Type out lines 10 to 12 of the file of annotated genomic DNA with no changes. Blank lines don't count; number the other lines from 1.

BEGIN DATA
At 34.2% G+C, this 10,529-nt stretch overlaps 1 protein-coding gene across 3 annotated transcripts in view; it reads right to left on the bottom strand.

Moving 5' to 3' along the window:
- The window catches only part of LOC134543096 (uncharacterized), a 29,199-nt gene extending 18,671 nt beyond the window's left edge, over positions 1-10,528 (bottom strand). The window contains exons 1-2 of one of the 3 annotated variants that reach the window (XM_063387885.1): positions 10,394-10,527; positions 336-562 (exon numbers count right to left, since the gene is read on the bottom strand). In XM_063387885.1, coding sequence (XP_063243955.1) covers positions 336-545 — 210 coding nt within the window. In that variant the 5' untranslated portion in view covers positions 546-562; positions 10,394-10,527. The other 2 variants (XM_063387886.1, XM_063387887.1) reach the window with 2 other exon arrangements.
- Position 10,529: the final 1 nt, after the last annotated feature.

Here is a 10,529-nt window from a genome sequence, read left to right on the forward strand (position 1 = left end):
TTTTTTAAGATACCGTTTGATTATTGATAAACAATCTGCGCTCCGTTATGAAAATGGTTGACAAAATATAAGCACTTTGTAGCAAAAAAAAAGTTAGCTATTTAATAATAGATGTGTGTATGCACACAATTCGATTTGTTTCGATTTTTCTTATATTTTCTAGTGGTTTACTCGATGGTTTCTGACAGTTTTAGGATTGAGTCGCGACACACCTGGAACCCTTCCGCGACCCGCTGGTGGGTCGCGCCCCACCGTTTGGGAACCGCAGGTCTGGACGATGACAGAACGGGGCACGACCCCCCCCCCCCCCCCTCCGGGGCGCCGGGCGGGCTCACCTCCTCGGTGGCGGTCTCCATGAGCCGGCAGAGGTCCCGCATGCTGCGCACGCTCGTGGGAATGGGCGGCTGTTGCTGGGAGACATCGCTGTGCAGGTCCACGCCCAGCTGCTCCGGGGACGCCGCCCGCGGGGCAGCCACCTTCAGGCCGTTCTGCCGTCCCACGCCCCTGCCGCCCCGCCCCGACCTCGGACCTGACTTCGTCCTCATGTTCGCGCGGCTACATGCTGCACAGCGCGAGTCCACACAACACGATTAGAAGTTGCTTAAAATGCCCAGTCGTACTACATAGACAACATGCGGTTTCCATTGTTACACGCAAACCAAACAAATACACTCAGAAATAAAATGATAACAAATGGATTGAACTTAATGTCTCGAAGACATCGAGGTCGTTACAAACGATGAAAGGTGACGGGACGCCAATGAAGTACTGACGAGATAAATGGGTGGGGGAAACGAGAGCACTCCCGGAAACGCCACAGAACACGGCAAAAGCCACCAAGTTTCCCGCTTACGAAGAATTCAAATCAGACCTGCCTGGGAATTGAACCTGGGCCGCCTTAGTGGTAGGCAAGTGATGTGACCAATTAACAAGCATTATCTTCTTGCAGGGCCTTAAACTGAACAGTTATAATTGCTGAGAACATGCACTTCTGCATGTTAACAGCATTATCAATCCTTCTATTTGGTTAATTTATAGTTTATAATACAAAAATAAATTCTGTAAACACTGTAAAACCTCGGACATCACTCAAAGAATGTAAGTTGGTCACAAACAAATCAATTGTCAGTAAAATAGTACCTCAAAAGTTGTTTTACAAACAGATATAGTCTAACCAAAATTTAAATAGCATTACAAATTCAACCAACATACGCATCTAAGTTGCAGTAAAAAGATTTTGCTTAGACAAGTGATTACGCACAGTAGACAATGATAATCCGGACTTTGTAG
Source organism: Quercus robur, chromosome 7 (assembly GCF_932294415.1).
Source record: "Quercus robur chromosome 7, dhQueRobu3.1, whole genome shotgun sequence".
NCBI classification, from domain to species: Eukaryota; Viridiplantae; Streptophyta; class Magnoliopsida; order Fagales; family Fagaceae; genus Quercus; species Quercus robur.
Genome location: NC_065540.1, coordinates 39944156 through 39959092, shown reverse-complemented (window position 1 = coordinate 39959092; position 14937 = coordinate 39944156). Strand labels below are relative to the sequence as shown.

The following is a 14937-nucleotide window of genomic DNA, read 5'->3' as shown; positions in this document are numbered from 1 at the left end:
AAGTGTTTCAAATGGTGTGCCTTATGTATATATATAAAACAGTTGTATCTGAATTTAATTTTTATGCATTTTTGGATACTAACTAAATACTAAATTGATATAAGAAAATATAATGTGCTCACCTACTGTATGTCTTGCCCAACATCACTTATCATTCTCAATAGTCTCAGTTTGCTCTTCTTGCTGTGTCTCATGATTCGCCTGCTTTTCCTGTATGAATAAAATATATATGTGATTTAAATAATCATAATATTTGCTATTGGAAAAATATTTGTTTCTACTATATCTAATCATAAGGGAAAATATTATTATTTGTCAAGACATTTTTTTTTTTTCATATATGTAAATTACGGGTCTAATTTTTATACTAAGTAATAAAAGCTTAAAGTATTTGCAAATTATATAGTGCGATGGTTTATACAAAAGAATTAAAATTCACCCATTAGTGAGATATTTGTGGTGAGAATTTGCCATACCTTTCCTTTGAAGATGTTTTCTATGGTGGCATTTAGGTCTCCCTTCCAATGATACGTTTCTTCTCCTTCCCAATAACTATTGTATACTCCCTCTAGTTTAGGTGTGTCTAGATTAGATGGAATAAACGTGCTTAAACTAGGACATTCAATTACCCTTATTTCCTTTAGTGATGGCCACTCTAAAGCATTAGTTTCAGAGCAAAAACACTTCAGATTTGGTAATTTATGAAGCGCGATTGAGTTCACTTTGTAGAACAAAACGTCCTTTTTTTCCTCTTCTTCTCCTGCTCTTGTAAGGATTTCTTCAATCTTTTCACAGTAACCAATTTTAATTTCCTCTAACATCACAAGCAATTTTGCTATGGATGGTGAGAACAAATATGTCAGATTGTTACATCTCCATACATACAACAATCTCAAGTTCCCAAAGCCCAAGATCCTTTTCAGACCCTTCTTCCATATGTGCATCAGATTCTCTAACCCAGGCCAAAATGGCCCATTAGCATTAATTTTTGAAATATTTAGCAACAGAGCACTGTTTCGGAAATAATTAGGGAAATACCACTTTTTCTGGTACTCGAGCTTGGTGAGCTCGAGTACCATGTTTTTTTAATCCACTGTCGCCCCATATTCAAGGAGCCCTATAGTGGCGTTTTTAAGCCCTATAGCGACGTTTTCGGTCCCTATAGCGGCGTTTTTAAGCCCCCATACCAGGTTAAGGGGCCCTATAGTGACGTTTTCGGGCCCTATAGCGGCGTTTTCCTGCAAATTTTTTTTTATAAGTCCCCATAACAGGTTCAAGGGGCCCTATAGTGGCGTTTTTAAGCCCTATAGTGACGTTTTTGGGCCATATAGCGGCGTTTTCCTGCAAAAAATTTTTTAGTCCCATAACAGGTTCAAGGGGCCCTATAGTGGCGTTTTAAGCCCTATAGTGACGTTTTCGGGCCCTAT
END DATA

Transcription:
Genome location: NC_065540.1, coordinates 39944156 through 39959092, shown reverse-complemented (window position 1 = coordinate 39959092; position 14937 = coordinate 39944156). Strand labels below are relative to the sequence as shown.

The following is a 14937-nucleotide window of genomic DNA, read 5'->3' as shown; positions in this document are numbered from 1 at the left end:
AAGTGTTTCAAATGGTGTGCCTTATGTATATATATAAAACAGTTGTATCTGAATTTAATTTTTATGCATTTTTGGATACTAACTAAATACTAAATTGATATAAGAAAATATAATGTGCTCACCTACTGTATGTCTTGCCCAACATCACTTATCATTCTCAATAGTCTCAGTTTGCTCTTCTTGCTGTGTCTCATGATTCGCCTGCTTTTCCTGTATGAATAAAATATATATGTGATTTAAATAATCATAATATTTGCTATTGGAAAAATATTTGTTTCTACTATATCTAATCATAAGGGAAAATATTATTATTTGTCAAGACATTTTTTTTTTTTCATATATGTAAATTACGGGTCTAATTTTTATACTAAGTAATAAAAGCTTAAAGTATTTGCAAATTATATAGTGCGATGGTTTATACAAAAGAATTAAAATTCACCCATTAGTGAGATATTTGTGGTGAGAATTTGCCATACCTTTCCTTTGAAGATGTTTTCTATGGTGGCATTTAGGTCTCCCTTCCAATGATACGTTTCTTCTCCTTCCCAATAACTATTGTATACTCCCTCTAGTTTAGGTGTGTCTAGATTAGATGGAATAAACGTGCTTAAACTAGGACATTCAATTACCCTTATTTCCTTTAGTGATGGCCACTCTAAAGCATTAGTTTCAGAGCAAAAACACTTCAGATTTGGTAATTTATGAAGCGCGATTGAGTTCACTTTGTAGAACAAAACGTCCTTTTTTTCCTCTTCTTCTCCTGCTCTTGTAAGGATTTCTTCAATCTTTTCACAGTAACCAATTTTAATTTCCTCTAACATCACAAGCAATTTTGCTATGGATGGTGAGAACAAATATGTCAGATTGTTACATCTCCATACATACAACAATCTCAAGTTCCCAAAGCCCAAGATCCTTTTCAGACCCTTCTTCCATATGTGCATCAGATTCTCTAACCCAGGCCAAAATGGCCCATTAGCATTAATTTTTGAAATATTTAGCAACAGAGCACTGTTTCGGAAATAATTAGGGAAATACCACTTTTTCTGGTACTCGAGCTTGGTGAGCTCGAGTACCATGTTTTTTTAATCCACTGTCGCCCCATATTCAAGGAGCCCTATAGTGGCGTTTTTAAGCCCTATAGCGACGTTTTCGGTCCCTATAGCGGCGTTTTTAAGCCCCCATACCAGGTTAAGGGGCCCTATAGTGACGTTTTCGGGCCCTATAGCGGCGTTTTCCTGCAAATTTTTTTTTATAAGTCCCCATAACAGGTTCAAGGGGCCCTATAGTGGCGTTTTTAAGCCCTATAGTGACGTTTTTGGGCCATATAGCGGCGTTTTCCTGCAAAAAATTTTTTAGTCCCATAACAGGTTCAAGGGGCCCTATAGTGGCGTTTTAAGCCCTATAGTGACGTTTTCGGGCCCTAT